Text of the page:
As investors try to comb the world for the next big market, some may turn to Africa exchange traded funds to capture potentially more rapid growth.
There are a number of Africa-focused ETFs that investors can choose from. For instance, the Market Vectors Africa Index ETF (NYSEArca: AFK) weights countries determined by the size of its gross domestic product and includes companies that are headquartered in or generate the majority of their revenue in Africa. Top country allocations include South Africa 22.0%, Egypt 20.6%, Nigeria 16.0%, Morocco 6.9%, Kenya 3.6%, Tanzania 2.2% and Zambia 2.1%.
The SPDR S&P Emerging Middle East & Africa ETF (NYSEArca: GAF) may say it is a Middle East and Africa play, but the ETF has a heavy 76.1% weight in South Africa, along with 9.9% United Arab Emirates, 8.6% Qatar, 3.5% Egypt and 1.9% Morocco.
ETF investors can also take targeted exposure to South Africa, Egypt and Nigeria through the iShares MSCI South Africa ETF (NYSEArca: EZA), Market Vectors Egypt Index ETF (NYSEArca: EGPT) and Global X Nigeria Index ETF (NYSArca: NGE).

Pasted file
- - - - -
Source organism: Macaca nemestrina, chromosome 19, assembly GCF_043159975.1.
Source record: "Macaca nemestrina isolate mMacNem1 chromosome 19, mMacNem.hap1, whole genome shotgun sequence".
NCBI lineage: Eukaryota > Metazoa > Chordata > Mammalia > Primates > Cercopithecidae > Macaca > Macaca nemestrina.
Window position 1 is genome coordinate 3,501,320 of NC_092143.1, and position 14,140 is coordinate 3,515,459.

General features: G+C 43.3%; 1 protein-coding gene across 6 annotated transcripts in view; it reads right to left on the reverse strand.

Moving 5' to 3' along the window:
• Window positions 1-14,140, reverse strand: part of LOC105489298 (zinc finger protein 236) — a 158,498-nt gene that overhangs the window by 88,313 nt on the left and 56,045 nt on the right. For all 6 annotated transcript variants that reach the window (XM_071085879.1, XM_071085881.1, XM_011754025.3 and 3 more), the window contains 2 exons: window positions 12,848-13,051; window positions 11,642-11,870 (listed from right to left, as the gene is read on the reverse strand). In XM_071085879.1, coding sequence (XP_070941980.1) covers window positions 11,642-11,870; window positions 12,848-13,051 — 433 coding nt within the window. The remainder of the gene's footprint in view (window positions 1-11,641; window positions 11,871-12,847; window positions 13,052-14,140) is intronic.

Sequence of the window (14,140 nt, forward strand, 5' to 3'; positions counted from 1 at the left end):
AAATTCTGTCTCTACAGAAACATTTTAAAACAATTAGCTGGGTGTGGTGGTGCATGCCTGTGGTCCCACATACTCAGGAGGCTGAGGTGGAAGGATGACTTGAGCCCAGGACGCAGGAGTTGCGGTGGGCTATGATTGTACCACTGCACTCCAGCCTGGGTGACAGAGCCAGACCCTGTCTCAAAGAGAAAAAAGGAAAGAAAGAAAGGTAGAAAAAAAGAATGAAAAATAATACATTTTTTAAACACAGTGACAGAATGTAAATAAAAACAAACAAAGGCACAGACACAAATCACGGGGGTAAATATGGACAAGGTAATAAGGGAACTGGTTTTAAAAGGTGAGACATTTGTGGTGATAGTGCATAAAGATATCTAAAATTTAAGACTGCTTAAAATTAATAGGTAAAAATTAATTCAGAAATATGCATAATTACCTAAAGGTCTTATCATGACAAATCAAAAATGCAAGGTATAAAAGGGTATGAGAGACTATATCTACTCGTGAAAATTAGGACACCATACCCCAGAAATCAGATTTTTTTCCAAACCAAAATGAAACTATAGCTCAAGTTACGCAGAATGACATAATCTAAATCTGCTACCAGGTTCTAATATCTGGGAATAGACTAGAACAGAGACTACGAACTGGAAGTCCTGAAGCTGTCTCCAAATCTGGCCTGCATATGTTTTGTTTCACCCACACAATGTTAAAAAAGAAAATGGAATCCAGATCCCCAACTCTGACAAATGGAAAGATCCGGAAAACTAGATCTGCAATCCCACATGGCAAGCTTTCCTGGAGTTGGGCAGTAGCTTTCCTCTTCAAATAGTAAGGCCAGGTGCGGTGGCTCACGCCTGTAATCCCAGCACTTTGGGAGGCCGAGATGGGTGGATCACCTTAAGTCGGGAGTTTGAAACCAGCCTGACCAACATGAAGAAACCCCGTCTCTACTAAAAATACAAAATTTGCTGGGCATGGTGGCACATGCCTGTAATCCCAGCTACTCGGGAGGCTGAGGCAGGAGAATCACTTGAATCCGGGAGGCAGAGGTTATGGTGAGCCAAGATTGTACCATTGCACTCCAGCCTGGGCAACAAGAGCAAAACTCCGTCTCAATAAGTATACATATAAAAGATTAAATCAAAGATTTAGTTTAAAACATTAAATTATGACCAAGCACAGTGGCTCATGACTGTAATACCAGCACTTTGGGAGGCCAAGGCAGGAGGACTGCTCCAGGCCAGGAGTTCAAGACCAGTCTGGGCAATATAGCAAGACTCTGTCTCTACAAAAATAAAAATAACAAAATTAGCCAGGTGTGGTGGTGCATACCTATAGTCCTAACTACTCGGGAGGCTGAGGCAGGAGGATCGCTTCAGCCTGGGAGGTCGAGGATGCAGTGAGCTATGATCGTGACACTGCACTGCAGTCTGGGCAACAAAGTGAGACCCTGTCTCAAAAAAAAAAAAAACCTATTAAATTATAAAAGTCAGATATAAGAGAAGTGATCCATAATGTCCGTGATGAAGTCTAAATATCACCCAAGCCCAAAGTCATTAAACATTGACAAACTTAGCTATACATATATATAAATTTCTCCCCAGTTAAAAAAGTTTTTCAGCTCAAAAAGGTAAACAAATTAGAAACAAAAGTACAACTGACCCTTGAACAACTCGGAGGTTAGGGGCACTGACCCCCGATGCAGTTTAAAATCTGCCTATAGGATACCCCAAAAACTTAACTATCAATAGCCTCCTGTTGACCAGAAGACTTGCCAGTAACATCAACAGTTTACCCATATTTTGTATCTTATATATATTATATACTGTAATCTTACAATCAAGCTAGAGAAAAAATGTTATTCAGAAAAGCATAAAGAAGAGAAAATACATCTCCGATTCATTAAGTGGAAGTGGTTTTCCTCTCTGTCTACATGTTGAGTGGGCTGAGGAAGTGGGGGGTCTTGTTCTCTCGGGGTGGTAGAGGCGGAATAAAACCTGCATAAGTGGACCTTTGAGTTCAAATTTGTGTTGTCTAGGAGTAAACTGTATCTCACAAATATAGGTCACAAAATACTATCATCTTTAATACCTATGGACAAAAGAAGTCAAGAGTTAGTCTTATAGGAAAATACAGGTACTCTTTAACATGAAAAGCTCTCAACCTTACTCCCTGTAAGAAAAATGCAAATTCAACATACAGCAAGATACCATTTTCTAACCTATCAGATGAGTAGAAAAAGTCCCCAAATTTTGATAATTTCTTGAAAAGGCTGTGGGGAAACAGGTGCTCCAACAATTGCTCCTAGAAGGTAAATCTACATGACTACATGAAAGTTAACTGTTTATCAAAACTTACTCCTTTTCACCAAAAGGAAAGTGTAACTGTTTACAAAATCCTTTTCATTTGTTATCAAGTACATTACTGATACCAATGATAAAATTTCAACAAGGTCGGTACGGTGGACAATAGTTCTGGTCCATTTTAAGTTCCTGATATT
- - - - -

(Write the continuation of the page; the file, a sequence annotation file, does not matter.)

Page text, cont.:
More global investors and companies are taking a look at Africa for the growth opportunities in some rapidly expanding frontier economies. According to the Corporate Council on Africa, over 180 multinational companies, are considering or are already investing in Africa, reports Dina Gusovsky for CNBC.
For instance, General Electric (NYSE: GE) will invest $250 million in capital expenditures and $800 million in operating expenses over the next three years in Nigeria.
Infrastructure development has been a major draw for foreign multinationals and other businesses. Paul Sullivan, vice president of international business development at Acrow, has said the company put thousands of bridges in over 20 African countries and plans to deliver 144 bridges to Zambia and 55 to Cameroon by the end of the year.
However, Paul Schatz, president of investment management firm Heritage Capital, remains wary of the short-term outlook in Africa due to political instability, terrorism, lack of government transparency and lack of liquid capital. Schatz, though, takes a more long-term view.
“While long term, I believe investing in Africa will provide China-like returns, I think that region is at least a decade or more away,” Schatz told CNBC.
While there is “typical business risk,” Ndubuisi Ekekwe, founder of the African Institution of Technology, is optimistic, pointing out that Africa is democratizing and could provide growth opportunity for businesses.
Market Vectors Africa Index ETF
For more information on Africa, visit our Africa category.
Max Chen contributed to this article.
The opinions and forecasts expressed herein are solely those of Tom Lydon, and may not actually come to pass. Information on this site should not be used or construed as an offer to sell, a solicitation of an offer to buy, or a recommendation for any product.